(WWJ) – From “War of the Worlds” to “Invasion of the Body Snatchers” to “Independence Day” and beyond, pop culture has long been intertwined with space for decades?
But what about in our everyday lives? People have often claimed they’ve seen something “out of this world” in the skies. Now, even lawmakers are talking about UFOs. Earlier this week the U.S. Congress held its first open hearing on UFOs in more than half a century.
So that begs the question – are UFOs real? And if they are, do they pose a danger to planet Earth? WWJ's Zach Clark goes out of this world to find the answers in a new edition of The Daily J podcast.
Tuesday’s hearing in D.C. was the first since a wave of sightings across Southeast Michigan in 1966 prompted a hearing, with the help of then-Congressman Gerald R. Ford.
Scientists with the Air Force came to Michigan to investigate, and eventually told the public they were simply seeing “swamp gas,” according to Bill Konkolesky, the head of the Michigan chapter of the Mutual UFO Network, or MUFON.
“Which led to a lot of people being upset. And when people are upset with the government, what do they do, but of course write their congressman,” Konkolesky said.
Eventually, Ford held a pair of hearings after receiving mail that constituents didn’t believe the government “was being straight with them about UFOs.”
While lawmakers took to the floor to debate the factuality of UFOs, Konkolesky says for him, there is no debate.
“In Michigan alone, we get about 200 sighting reports a year, on average. And we can identify about 95% of what comes into us. But that means every year we get 10 sightings that are just no way, if this witness is telling the truth, that it was anything that can be easily explained.”
He says that’s the exciting part about UFO investigations.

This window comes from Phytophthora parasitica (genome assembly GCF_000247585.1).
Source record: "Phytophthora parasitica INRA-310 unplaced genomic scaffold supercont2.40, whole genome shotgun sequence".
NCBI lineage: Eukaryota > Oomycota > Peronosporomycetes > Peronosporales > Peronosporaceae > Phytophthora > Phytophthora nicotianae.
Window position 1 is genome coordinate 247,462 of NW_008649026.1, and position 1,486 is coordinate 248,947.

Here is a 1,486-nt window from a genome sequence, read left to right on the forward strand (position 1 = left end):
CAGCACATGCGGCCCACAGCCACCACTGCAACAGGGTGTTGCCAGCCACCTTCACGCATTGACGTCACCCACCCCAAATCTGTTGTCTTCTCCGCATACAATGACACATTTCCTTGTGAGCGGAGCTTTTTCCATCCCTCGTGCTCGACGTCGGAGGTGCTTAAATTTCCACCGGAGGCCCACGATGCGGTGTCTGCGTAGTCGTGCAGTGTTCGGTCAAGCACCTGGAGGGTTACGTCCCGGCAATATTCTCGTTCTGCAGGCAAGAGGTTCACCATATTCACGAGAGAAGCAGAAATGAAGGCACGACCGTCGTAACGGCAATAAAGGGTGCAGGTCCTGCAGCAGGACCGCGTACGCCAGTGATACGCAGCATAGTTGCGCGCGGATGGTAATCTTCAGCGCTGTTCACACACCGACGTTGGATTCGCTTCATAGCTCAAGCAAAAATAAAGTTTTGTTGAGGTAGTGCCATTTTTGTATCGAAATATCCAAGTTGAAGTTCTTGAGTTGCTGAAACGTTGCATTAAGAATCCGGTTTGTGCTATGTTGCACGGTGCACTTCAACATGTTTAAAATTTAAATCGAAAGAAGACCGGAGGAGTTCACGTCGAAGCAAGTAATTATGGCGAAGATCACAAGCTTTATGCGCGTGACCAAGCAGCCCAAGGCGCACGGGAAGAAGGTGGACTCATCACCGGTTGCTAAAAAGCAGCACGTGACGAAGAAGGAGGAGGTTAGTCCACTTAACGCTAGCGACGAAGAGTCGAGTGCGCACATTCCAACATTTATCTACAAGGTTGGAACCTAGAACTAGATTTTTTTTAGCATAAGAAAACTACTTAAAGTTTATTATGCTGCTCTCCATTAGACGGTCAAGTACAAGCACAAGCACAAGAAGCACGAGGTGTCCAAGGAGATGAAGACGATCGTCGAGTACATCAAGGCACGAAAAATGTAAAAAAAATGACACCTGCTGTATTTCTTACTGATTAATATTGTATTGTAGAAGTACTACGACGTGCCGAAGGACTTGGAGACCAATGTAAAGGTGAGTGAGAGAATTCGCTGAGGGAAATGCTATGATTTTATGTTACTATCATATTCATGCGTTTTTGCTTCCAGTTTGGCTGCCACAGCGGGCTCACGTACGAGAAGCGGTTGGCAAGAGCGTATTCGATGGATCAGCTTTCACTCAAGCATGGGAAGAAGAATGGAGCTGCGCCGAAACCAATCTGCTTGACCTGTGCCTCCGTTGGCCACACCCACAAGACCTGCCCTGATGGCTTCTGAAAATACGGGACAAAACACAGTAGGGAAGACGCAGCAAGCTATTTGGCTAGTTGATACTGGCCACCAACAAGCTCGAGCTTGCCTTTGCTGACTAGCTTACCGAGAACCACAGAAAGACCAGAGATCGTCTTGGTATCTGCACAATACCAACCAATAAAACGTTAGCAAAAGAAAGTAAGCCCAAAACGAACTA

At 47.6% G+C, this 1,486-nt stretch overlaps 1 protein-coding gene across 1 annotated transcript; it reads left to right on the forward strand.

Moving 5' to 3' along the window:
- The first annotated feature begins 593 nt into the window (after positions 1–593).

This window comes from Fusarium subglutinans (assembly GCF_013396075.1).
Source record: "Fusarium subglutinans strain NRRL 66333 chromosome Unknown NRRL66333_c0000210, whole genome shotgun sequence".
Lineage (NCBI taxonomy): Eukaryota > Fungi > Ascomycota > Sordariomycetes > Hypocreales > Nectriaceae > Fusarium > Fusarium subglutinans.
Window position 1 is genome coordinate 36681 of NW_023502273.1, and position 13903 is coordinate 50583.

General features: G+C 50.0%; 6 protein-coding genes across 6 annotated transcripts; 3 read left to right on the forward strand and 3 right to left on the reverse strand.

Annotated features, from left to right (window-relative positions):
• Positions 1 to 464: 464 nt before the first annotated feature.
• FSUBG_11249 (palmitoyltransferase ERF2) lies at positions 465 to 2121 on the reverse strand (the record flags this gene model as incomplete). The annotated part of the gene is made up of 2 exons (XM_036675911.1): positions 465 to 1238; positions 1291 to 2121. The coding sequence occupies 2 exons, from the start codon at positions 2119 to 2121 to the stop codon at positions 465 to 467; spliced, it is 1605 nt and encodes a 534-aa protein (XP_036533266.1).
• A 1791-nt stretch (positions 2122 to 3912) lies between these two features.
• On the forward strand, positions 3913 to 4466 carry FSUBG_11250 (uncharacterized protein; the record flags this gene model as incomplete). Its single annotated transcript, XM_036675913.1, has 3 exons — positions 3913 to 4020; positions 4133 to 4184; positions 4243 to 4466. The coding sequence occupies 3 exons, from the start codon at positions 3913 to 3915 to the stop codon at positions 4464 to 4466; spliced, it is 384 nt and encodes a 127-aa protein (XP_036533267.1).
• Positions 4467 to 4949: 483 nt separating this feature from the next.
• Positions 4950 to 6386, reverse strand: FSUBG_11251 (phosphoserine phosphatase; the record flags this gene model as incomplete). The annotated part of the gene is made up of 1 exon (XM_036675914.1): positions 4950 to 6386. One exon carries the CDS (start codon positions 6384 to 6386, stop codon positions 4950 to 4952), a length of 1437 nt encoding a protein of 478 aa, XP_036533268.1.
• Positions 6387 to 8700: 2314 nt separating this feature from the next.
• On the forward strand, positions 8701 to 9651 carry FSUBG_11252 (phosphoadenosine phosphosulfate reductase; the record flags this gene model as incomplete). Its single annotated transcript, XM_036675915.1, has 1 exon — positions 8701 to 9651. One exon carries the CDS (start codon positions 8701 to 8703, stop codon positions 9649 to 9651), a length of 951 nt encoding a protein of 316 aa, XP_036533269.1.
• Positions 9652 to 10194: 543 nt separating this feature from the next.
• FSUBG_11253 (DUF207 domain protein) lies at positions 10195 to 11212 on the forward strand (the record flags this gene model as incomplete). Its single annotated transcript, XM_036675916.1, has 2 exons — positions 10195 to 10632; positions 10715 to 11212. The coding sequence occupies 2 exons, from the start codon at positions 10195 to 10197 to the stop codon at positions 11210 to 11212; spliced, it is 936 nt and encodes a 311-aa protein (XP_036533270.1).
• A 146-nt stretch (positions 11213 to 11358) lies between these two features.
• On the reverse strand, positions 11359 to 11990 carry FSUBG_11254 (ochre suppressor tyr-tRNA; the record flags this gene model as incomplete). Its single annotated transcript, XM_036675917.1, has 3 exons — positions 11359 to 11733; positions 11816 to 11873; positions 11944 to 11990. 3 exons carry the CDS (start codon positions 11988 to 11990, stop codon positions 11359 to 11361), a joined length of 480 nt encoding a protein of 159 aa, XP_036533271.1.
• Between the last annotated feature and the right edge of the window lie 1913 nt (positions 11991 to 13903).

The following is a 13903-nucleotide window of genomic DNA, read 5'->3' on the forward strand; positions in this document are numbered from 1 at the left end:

Mike Narlock, the head of astronomy at the Cranbrook Institute of Science, though, says there’s some issue with that data.
“People who are, say astronomers or amateur astronomers or people who are familiar with the phenomenon in the nighttime sky, very rarely do those people report anything. It’s usually someone driving home or on a camping trip, or someone who doesn’t pay a lot of attention to what goes on in the nighttime sky that can misconstrue a satellite moving across the sky.”
Narlock says many people are quick to make a leap from something they don’t understand to “it must be an alien spacecraft” that poses a threat.
But during Tuesday’s hearing in D.C., Congress seemed to think there is a threat posed by unidentified aerial phenomena (UAPs).
Konkolesky says that’s because that’s really the only way they can talk about it.
“I think the reason they discuss it as a threat in Congress is because if it’s not a threat, why are they having that discussion? If they were just discussing benign life in the sky that’s just pretty to look at or mysterious to wonder after, it’s not the same as being a potential national security threat,” he said.